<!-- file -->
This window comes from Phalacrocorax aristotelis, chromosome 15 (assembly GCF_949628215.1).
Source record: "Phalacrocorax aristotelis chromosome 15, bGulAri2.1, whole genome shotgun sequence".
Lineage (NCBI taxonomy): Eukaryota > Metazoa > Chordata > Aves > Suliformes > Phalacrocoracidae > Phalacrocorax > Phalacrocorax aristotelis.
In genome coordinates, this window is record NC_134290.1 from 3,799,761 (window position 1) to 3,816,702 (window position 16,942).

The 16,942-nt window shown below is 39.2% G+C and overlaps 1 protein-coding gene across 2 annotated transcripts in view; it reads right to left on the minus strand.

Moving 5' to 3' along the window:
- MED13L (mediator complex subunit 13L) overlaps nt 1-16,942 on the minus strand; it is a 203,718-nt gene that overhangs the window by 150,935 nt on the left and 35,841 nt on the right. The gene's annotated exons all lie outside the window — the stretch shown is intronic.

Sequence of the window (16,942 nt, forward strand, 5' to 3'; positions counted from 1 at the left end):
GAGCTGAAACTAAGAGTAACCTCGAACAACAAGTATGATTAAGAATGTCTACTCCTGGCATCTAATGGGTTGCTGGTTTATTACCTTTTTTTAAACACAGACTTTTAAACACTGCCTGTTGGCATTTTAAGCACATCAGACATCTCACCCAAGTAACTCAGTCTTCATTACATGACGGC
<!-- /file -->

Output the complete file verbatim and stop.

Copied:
This window comes from Phalacrocorax aristotelis, chromosome 15 (assembly GCF_949628215.1).
Source record: "Phalacrocorax aristotelis chromosome 15, bGulAri2.1, whole genome shotgun sequence".
Lineage (NCBI taxonomy): Eukaryota > Metazoa > Chordata > Aves > Suliformes > Phalacrocoracidae > Phalacrocorax > Phalacrocorax aristotelis.
In genome coordinates, this window is record NC_134290.1 from 3,799,761 (window position 1) to 3,816,702 (window position 16,942).

The 16,942-nt window shown below is 39.2% G+C and overlaps 1 protein-coding gene across 2 annotated transcripts in view; it reads right to left on the minus strand.

Moving 5' to 3' along the window:
- MED13L (mediator complex subunit 13L) overlaps nt 1-16,942 on the minus strand; it is a 203,718-nt gene that overhangs the window by 150,935 nt on the left and 35,841 nt on the right. The gene's annotated exons all lie outside the window — the stretch shown is intronic.

Sequence of the window (16,942 nt, forward strand, 5' to 3'; positions counted from 1 at the left end):
GAGCTGAAACTAAGAGTAACCTCGAACAACAAGTATGATTAAGAATGTCTACTCCTGGCATCTAATGGGTTGCTGGTTTATTACCTTTTTTTAAACACAGACTTTTAAACACTGCCTGTTGGCATTTTAAGCACATCAGACATCTCACCCAAGTAACTCAGTCTTCATTACATGACGGC